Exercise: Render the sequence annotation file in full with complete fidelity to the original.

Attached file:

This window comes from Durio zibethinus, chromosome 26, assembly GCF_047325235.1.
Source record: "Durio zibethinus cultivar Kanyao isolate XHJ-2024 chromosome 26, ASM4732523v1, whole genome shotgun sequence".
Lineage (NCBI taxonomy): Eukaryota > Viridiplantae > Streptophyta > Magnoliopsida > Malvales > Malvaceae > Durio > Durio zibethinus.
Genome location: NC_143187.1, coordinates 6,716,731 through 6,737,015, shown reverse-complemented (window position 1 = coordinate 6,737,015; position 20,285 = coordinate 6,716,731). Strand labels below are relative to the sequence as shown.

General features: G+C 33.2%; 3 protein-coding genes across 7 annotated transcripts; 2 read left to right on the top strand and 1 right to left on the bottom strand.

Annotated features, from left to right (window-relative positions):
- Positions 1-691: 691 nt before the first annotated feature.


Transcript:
This window comes from Durio zibethinus, chromosome 26, assembly GCF_047325235.1.
Source record: "Durio zibethinus cultivar Kanyao isolate XHJ-2024 chromosome 26, ASM4732523v1, whole genome shotgun sequence".
Lineage (NCBI taxonomy): Eukaryota > Viridiplantae > Streptophyta > Magnoliopsida > Malvales > Malvaceae > Durio > Durio zibethinus.
Genome location: NC_143187.1, coordinates 6,716,731 through 6,737,015, shown reverse-complemented (window position 1 = coordinate 6,737,015; position 20,285 = coordinate 6,716,731). Strand labels below are relative to the sequence as shown.

General features: G+C 33.2%; 3 protein-coding genes across 7 annotated transcripts; 2 read left to right on the top strand and 1 right to left on the bottom strand.

Annotated features, from left to right (window-relative positions):
- Positions 1-691: 691 nt before the first annotated feature.